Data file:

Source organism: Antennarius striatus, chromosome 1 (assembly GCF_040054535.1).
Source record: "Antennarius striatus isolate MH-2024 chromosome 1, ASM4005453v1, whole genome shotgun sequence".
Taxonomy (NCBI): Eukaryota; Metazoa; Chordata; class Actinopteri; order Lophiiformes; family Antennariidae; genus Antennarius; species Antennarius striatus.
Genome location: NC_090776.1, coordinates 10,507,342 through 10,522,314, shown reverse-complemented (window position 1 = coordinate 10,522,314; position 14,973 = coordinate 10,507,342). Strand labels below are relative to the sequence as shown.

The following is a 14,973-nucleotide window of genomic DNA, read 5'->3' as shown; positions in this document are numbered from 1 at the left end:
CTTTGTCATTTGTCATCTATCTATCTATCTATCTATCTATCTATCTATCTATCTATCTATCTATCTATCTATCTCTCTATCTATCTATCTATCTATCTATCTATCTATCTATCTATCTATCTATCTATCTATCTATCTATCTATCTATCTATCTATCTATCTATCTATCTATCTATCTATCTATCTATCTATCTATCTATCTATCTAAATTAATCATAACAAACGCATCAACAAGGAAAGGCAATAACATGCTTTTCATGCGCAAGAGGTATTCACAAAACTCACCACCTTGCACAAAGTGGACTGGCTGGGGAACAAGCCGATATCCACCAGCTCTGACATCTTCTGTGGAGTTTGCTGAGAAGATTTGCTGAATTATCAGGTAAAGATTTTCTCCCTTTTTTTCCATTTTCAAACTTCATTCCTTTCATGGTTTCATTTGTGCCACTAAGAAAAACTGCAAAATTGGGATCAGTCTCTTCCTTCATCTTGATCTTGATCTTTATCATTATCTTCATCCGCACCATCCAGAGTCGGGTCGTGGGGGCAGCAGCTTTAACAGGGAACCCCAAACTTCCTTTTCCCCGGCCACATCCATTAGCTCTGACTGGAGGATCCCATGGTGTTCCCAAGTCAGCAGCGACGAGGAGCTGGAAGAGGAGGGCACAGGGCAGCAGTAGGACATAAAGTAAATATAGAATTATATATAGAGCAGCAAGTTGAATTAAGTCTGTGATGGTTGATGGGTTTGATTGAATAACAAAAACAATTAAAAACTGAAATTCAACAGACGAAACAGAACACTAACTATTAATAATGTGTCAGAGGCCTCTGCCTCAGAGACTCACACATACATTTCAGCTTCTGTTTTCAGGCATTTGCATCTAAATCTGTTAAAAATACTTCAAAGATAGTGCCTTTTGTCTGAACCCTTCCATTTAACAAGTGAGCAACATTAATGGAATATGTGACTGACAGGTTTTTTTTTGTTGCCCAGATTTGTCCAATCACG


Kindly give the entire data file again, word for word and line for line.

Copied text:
Source organism: Antennarius striatus, chromosome 1 (assembly GCF_040054535.1).
Source record: "Antennarius striatus isolate MH-2024 chromosome 1, ASM4005453v1, whole genome shotgun sequence".
Taxonomy (NCBI): Eukaryota; Metazoa; Chordata; class Actinopteri; order Lophiiformes; family Antennariidae; genus Antennarius; species Antennarius striatus.
Genome location: NC_090776.1, coordinates 10,507,342 through 10,522,314, shown reverse-complemented (window position 1 = coordinate 10,522,314; position 14,973 = coordinate 10,507,342). Strand labels below are relative to the sequence as shown.

The following is a 14,973-nucleotide window of genomic DNA, read 5'->3' as shown; positions in this document are numbered from 1 at the left end:
CTTTGTCATTTGTCATCTATCTATCTATCTATCTATCTATCTATCTATCTATCTATCTATCTATCTATCTATCTCTCTATCTATCTATCTATCTATCTATCTATCTATCTATCTATCTATCTATCTATCTATCTATCTATCTATCTATCTATCTATCTATCTATCTATCTATCTATCTATCTATCTATCTATCTATCTATCTATCTAAATTAATCATAACAAACGCATCAACAAGGAAAGGCAATAACATGCTTTTCATGCGCAAGAGGTATTCACAAAACTCACCACCTTGCACAAAGTGGACTGGCTGGGGAACAAGCCGATATCCACCAGCTCTGACATCTTCTGTGGAGTTTGCTGAGAAGATTTGCTGAATTATCAGGTAAAGATTTTCTCCCTTTTTTTCCATTTTCAAACTTCATTCCTTTCATGGTTTCATTTGTGCCACTAAGAAAAACTGCAAAATTGGGATCAGTCTCTTCCTTCATCTTGATCTTGATCTTTATCATTATCTTCATCCGCACCATCCAGAGTCGGGTCGTGGGGGCAGCAGCTTTAACAGGGAACCCCAAACTTCCTTTTCCCCGGCCACATCCATTAGCTCTGACTGGAGGATCCCATGGTGTTCCCAAGTCAGCAGCGACGAGGAGCTGGAAGAGGAGGGCACAGGGCAGCAGTAGGACATAAAGTAAATATAGAATTATATATAGAGCAGCAAGTTGAATTAAGTCTGTGATGGTTGATGGGTTTGATTGAATAACAAAAACAATTAAAAACTGAAATTCAACAGACGAAACAGAACACTAACTATTAATAATGTGTCAGAGGCCTCTGCCTCAGAGACTCACACATACATTTCAGCTTCTGTTTTCAGGCATTTGCATCTAAATCTGTTAAAAATACTTCAAAGATAGTGCCTTTTGTCTGAACCCTTCCATTTAACAAGTGAGCAACATTAATGGAATATGTGACTGACAGGTTTTTTTTTGTTGCCCAGATTTGTCCAATCACG